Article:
Continuities and Discontinuities of Italian Modernism between the 1930s and the 1950s
Erica Bellia (University of Cambridge), Alessandro De Laurentiis (University of Pisa), Giorgia Ghersi (University of Pisa), Michele Maiolani (University of Cambridge)
The idea of the persistence of modernist traits throughout 20th-century Italian literature is still highly debated among scholars. In our panel, we would like to consider Modernism as a continuum that runs undercurrent and often resurfaces as a result of the dynamics of the literary field. Our starting hypothesis is that some features of Modernism re-emerge patchily throughout the 20th century, even in authors and texts that are considered generally as belonging to different literary traditions. We aim to adopt a flexible approach that takes into account primarily the intersections between different historiographical and literary phenomena. In particular, the 1930s and 1940s represent a perfect case study. Indeed, these decades, which have traditionally been read through the problematic label of Neorealism, risk appearing as a sort of in-between period, following High Modernism and coming just before Neomodernism. Taking into account this broad set of questions, our talks will analyse the interplay between modernist and realist poetics in different authors and texts. In particular, we aim to look at debut works written by some of the main representatives of Neorealism in order to verify if and how we can find an enduring influence of Modernism. Among others, we will consider Conversazione in Sicilia, Paesi tuoi, Il sentiero dei nidi di ragno and La malora. The analysis of these texts will show that between the end of the 1930s and the early 1950s there is an assimilation of modernist grammar, which shows both persistence and disruptions. On the one hand, key devices of Modernism begin to be normalised and increasingly used in a mimetic direction; on the other hand, novelists’ stances are marked by the conflictual relationship between the modernist conception of the autonomy of art and the emerging idea of heteronomy. Some topics we will consider in this respect are: the construction of the author’s voice; the point of view of the author and characters; poetics statements; hierarchies and power relationships at work in the literary field.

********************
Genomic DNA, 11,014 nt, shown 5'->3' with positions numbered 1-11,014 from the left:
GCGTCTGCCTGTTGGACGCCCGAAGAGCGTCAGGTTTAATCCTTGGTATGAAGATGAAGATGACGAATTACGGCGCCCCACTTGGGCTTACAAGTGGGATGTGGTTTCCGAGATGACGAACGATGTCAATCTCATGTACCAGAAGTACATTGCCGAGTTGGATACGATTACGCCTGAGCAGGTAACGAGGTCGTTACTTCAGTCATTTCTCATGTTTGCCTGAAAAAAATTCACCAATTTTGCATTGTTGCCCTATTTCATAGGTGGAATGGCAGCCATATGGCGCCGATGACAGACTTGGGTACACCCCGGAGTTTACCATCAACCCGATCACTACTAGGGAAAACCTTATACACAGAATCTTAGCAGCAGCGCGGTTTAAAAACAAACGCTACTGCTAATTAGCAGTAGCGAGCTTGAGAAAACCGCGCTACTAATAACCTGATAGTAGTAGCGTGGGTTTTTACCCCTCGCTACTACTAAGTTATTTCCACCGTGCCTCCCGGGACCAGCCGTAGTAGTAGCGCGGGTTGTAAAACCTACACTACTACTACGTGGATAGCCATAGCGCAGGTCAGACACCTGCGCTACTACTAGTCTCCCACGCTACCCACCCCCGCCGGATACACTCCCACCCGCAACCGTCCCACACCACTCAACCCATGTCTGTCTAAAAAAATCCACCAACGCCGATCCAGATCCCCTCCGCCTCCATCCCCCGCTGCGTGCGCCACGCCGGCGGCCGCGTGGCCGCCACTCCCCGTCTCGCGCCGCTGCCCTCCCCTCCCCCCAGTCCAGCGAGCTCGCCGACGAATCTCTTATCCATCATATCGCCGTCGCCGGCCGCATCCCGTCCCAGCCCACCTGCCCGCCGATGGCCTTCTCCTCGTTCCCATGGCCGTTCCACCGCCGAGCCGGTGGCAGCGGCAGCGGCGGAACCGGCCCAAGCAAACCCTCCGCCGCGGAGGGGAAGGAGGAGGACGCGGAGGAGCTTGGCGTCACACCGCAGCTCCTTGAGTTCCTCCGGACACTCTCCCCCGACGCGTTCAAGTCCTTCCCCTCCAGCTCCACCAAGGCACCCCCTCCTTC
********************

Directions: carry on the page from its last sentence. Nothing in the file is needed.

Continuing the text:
Interested scholars are invited to send their proposal, including a short bio and 300-word abstract, to firstname.lastname@example.org by 15 February 2023. The proposal must include the title of both the individual paper and the panel session.